Understanding milk supply and healthy growth
Evidence suggests that very few women are unable to breastfeed. Many other women choose either to stop prematurely or not breastfeed at all. Why?
Clearly, for some women, there are barriers to breastfeeding. But why is it that many women don’t begin breastfeeding at all, while others who commence breastfeeding either introduce infant formula to their breast feeding regimen (or cease breastfeeding all together) in the first few weeks following birth?
We know that the early cessation of breastfeeding can lead to feelings of guilt, sadness and anger among new mothers, so let’s explore why this happens. What are the barriers to initiation and maintenance of exclusive breastfeeding, and how can society better support new mothers to achieve these things?
As background to this investigation, there are two important things we need to get our heads around:
New mothers will produce enough milk for their baby to grow healthily. However, their ability to do this depends on not introducing other drinks or foods to their baby’s diet.
A mother’s milk production is all about demand and supply. The more the baby suckles on the breasts, the more milk a mother will make. If the baby is fed formula or other liquids, the mother’s milk supply will decrease. It’s therefore very important for a new mother to fully establish her milk supply, and this can take six weeks, before considering any supplemental feeds with formula.
Understanding the feedback loop between the amount a baby suckles at the breast and the amount of milk produced is important when you consider one of the key reasons women say they’ve reduced or ceased breastfeeding.
What are the issues?
When researching barriers to breastfeeding, we frequently hear that mothers believe that they ‘don’t make enough milk’ or have a ‘low milk supply’. This belief is often fuelled by misinterpreting the infant growth charts.
For example, some cultures believe that a heavier baby is a healthier baby. Our own research with Chinese immigrant families in Australia shows that family members may push parents to add infant formula to the baby’s diet if they feel the child is not growing quickly enough.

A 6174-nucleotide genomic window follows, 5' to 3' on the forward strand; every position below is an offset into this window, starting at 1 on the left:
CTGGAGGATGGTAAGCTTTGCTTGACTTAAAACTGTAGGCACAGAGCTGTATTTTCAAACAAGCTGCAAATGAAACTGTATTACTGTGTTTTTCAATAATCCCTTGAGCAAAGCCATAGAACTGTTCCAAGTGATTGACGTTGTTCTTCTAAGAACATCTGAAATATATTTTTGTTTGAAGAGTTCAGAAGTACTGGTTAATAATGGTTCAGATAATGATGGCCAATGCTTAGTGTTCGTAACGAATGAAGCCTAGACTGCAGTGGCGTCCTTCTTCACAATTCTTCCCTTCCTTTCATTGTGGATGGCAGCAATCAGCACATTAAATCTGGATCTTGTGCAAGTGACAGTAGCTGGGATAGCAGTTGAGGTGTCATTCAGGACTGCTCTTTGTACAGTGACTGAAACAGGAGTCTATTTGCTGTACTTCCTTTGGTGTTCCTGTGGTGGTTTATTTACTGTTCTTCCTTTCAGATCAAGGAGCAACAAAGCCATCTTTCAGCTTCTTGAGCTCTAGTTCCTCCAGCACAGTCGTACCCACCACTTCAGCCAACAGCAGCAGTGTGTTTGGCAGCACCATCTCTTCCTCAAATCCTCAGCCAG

Many people believe that their child’s weight (or length, or both) should be crossing the percentile lines on the growth chart (see our diagram) as proof that their baby is healthy and doing well.
However, the ideal situation is for your baby’s weight and length to stay on about the same line as it has previously been, not heading up or down to the next line on the chart.
In this diagram, we see a baby whose weight was sitting around the 50th percentile until they were about three months old, then began to move upwards. The ideal would be for this baby’s weight to stay close to the 50th percentile line.
What are the facts?
Contrary to what some may think, if you’re not supplementing the baby’s feeding, low milk supply is actually very unusual. In fact, it’s estimated that just five per cent of women do not produce enough milk for their baby’s needs.
As we’ve noted, providing infant formula in response to feeling you’re not producing enough milk is likely to reduce breastmilk supply further because your baby’s time at the breast will have been reduced (another reason why introducing infant formula isn’t recommended).
What can I do?
If you or someone you know is concerned that they’re not producing enough milk, it’s important to seek advice from your nurse or other health professional as soon as possible.
That said, take comfort in knowing that there are many useful resources available to help you. For example, this Enough milk, too much milk, expressing video provides some great practical advice.
Reflect on the growth chart and consider the following questions before posting your thoughts in the comments.
- Are you concerned that you don’t/won’t produce enough breastmilk for your baby’s healthy growth?
- How important do you think growth charts are in terms of assessing healthy weights for babies?
- Do other people in your life comment on or try to influence your feeding regimen because they are worried about your baby’s growth?
© Deakin University